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    Friday, 5 February 2010

    Lord Hoffman beats-up on the libel reform campaign

    In a speech made earlier this week, Lord Hoffman questioned at length and in persuasive depth a number of the bases of the current libel reform campaign. In doing so he echoed much of the critique offered in the report published recently by Alastair Mullis and myself. Or rather, he was somewhat more brutal.

    I haven't yet been able to find the speech online, although for LSE students a transcript is available on the LL295, LL4H2 and LL407 Moodle pages (others are welcome to contact me for a copy). Interestingly, you will find no coverage of the speech - or the Mullis-Scott report - in the mainstream newspapers who have been campaigning for reform, or on the pages of Index on Censorship, English PEN or the Libel Reform Campaign pages. So what has happened to the much-vaunted commitment to openness and democratic debate?

    The speech itself deconstructed the 'libel tourism' complaint, and in particular exposed the Ehrenfeld bandwagon. Ultimately, Lord Hoffman concluded that the complaint is essentially American in nature, and is borne of the over-weened value accorded - uniquely - to freedom of speech relative to other social values in that jurisdiction. He quoted a Canadian judge to emphasise the cost of the American approach: "an individual’s reputation is not to be treated as regrettable but unavoidable road kill on the highway of public controversy". He was corruscating on the trend for US states to introduce libel blocking statutes. He was bemused by elements of the Index on Censorship / English PEN report. Notably, he drew a comparison between the sums that newspapers are willing to pay their sources for salacious stories - note the purported 250k pound price tag on Vanessa Perroncel's side of the JT affair - with the proposed cap on libel damages of a mere 10k. Its an important rejoinder to the one-sided media campaign on reform, and demands to be read by the assorted lovies who have added their undiscriminating ballast to that movement.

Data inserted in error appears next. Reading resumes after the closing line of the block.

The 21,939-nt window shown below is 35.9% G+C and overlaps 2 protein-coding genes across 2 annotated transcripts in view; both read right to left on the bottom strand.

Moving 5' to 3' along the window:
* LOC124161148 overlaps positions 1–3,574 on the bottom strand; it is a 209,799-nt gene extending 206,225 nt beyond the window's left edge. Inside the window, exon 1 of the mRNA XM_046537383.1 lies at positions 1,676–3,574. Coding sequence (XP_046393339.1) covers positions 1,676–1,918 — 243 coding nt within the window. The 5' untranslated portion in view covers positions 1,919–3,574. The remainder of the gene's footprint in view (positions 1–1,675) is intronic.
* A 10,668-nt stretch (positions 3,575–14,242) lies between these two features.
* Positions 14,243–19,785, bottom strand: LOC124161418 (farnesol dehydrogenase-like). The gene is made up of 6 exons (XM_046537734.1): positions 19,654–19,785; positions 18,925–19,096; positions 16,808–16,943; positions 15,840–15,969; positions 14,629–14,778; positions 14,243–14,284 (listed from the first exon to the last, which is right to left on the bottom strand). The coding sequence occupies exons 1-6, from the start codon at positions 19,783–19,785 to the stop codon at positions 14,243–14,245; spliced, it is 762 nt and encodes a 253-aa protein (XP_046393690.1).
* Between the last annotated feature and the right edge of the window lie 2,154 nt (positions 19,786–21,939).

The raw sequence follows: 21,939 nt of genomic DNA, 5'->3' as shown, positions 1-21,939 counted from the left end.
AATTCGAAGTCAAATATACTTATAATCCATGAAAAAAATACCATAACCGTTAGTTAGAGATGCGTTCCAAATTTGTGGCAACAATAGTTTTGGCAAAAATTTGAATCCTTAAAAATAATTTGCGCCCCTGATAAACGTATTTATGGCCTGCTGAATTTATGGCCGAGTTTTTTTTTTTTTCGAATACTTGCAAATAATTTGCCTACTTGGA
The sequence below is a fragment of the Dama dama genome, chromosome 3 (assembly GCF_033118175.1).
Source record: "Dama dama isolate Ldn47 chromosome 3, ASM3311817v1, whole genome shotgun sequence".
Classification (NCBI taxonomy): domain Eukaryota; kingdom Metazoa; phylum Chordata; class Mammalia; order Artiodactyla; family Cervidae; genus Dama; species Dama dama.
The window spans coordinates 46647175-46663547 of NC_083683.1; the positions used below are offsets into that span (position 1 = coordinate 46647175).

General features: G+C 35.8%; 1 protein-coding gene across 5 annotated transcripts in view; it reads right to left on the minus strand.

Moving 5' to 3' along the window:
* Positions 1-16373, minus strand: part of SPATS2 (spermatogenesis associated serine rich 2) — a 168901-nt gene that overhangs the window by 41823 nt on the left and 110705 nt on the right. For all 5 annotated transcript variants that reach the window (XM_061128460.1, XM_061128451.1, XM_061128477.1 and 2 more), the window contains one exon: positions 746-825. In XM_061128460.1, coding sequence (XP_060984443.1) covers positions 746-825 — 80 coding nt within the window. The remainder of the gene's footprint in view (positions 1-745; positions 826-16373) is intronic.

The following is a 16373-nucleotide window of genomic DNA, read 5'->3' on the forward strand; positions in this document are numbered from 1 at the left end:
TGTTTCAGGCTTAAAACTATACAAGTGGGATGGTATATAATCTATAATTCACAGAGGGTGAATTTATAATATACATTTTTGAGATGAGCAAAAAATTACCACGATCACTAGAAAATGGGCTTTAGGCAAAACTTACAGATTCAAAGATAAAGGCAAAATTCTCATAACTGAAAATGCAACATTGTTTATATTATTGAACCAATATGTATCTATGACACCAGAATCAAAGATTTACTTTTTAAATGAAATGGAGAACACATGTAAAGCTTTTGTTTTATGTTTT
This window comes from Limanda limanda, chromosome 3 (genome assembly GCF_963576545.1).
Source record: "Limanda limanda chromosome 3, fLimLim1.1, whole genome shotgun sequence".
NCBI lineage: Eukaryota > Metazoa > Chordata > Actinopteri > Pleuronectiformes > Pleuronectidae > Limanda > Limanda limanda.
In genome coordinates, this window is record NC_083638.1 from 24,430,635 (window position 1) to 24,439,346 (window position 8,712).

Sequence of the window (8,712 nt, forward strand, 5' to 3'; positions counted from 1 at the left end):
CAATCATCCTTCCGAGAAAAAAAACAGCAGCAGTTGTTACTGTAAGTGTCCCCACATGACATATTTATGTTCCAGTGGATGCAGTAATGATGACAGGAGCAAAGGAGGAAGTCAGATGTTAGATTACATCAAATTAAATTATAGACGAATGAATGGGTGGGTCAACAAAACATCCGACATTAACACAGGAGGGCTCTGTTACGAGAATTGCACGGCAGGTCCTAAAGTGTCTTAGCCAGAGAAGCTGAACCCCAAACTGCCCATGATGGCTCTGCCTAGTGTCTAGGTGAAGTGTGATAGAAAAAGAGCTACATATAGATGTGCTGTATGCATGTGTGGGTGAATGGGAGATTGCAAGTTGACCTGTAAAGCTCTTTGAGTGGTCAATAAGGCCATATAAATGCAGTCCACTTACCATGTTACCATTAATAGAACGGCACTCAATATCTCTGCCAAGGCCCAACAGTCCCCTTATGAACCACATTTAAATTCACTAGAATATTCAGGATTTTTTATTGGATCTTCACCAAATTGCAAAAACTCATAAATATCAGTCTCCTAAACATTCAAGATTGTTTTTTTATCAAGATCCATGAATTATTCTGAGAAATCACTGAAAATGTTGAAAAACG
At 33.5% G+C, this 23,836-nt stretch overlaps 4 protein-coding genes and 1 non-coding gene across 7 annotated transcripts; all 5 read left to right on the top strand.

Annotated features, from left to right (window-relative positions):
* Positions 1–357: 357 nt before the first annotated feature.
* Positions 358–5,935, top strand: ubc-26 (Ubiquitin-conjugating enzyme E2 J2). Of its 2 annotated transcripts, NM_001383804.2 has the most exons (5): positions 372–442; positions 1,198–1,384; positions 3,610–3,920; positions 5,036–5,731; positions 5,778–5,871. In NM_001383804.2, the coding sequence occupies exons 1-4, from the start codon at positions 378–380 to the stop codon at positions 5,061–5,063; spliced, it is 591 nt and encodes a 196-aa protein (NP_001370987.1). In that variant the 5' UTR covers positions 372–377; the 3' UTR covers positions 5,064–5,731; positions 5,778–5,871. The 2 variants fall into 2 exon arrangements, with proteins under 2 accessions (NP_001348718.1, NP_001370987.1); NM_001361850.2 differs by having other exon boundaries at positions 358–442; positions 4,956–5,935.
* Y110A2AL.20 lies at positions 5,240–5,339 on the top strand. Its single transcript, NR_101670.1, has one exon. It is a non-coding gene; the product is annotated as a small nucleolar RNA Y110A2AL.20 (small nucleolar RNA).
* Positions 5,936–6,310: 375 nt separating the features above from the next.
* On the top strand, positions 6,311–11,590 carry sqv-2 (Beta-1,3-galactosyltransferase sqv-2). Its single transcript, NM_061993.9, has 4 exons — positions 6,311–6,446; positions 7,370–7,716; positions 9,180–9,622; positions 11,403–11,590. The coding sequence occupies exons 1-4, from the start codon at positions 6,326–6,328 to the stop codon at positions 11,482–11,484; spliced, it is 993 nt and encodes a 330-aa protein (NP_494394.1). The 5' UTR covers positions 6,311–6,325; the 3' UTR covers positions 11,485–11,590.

That all said, for me, Lord Hoffman went a bit too far on the libel tourism issue. As highlighted in the Index / PEN report, there certainly is a chilling effect of English libel law on speech elsewhere - they cite noted instances from Eastern Europe for example - that does need to be addressed. Like them, we would be particularly concerned where this chill falls upon relatively impecunious defendants (human rights NGOs; local media in developing countries etc). It is uncertain quite how significant this problem is in fact (that is, once one moves past the easy rhetoric and bombast). Lord Hoffman asked for more data on this point.

    In our report, Alastair Mullis and I suggested that addressing the costs issue would go some way to alleviating the problem, and we note that the Government is seized of this issue. We doubt that in the more worrying cases that only addressing costs would quell the chilling effect completely. Hence, we suggested that it may be reasonable to introduce the opportunity for defendants to counter-sue in cases where the motivation of the claimant was manifestly just to silence critical comment.

    Has the worm turned? tabloid understandings of privacy law

    Yesterday offered two very interesting demonstrations of the changed perceptions of the strictures of privacy law in the wake of the withdrawal of the John Terry superinjunction (at least as interpreted by tabloid newspapers).